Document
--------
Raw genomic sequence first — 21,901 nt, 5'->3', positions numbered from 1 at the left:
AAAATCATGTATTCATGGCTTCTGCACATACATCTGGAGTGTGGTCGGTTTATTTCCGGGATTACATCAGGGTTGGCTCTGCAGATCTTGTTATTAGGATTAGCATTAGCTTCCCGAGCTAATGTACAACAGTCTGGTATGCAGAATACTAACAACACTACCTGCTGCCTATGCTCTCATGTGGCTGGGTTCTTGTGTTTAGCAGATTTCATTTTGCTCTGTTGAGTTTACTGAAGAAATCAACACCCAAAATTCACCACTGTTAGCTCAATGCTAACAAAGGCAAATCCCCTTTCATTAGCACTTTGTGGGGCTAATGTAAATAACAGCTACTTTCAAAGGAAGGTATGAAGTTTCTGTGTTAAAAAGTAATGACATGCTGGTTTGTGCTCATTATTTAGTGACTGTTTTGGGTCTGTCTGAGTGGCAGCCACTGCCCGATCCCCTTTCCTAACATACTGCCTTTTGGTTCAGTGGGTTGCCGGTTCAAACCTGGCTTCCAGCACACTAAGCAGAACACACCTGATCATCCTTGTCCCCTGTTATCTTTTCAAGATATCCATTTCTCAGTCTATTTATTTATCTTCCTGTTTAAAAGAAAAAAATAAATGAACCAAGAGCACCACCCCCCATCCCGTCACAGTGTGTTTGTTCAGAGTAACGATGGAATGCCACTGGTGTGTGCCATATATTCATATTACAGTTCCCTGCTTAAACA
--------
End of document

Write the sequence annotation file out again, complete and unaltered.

Raw genomic sequence first — 21,901 nt, 5'->3', positions numbered from 1 at the left:
AAAATCATGTATTCATGGCTTCTGCACATACATCTGGAGTGTGGTCGGTTTATTTCCGGGATTACATCAGGGTTGGCTCTGCAGATCTTGTTATTAGGATTAGCATTAGCTTCCCGAGCTAATGTACAACAGTCTGGTATGCAGAATACTAACAACACTACCTGCTGCCTATGCTCTCATGTGGCTGGGTTCTTGTGTTTAGCAGATTTCATTTTGCTCTGTTGAGTTTACTGAAGAAATCAACACCCAAAATTCACCACTGTTAGCTCAATGCTAACAAAGGCAAATCCCCTTTCATTAGCACTTTGTGGGGCTAATGTAAATAACAGCTACTTTCAAAGGAAGGTATGAAGTTTCTGTGTTAAAAAGTAATGACATGCTGGTTTGTGCTCATTATTTAGTGACTGTTTTGGGTCTGTCTGAGTGGCAGCCACTGCCCGATCCCCTTTCCTAACATACTGCCTTTTGGTTCAGTGGGTTGCCGGTTCAAACCTGGCTTCCAGCACACTAAGCAGAACACACCTGATCATCCTTGTCCCCTGTTATCTTTTCAAGATATCCATTTCTCAGTCTATTTATTTATCTTCCTGTTTAAAAGAAAAAAATAAATGAACCAAGAGCACCACCCCCCATCCCGTCACAGTGTGTTTGTTCAGAGTAACGATGGAATGCCACTGGTGTGTGCCATATATTCATATTACAGTTCCCTGCTTAAACA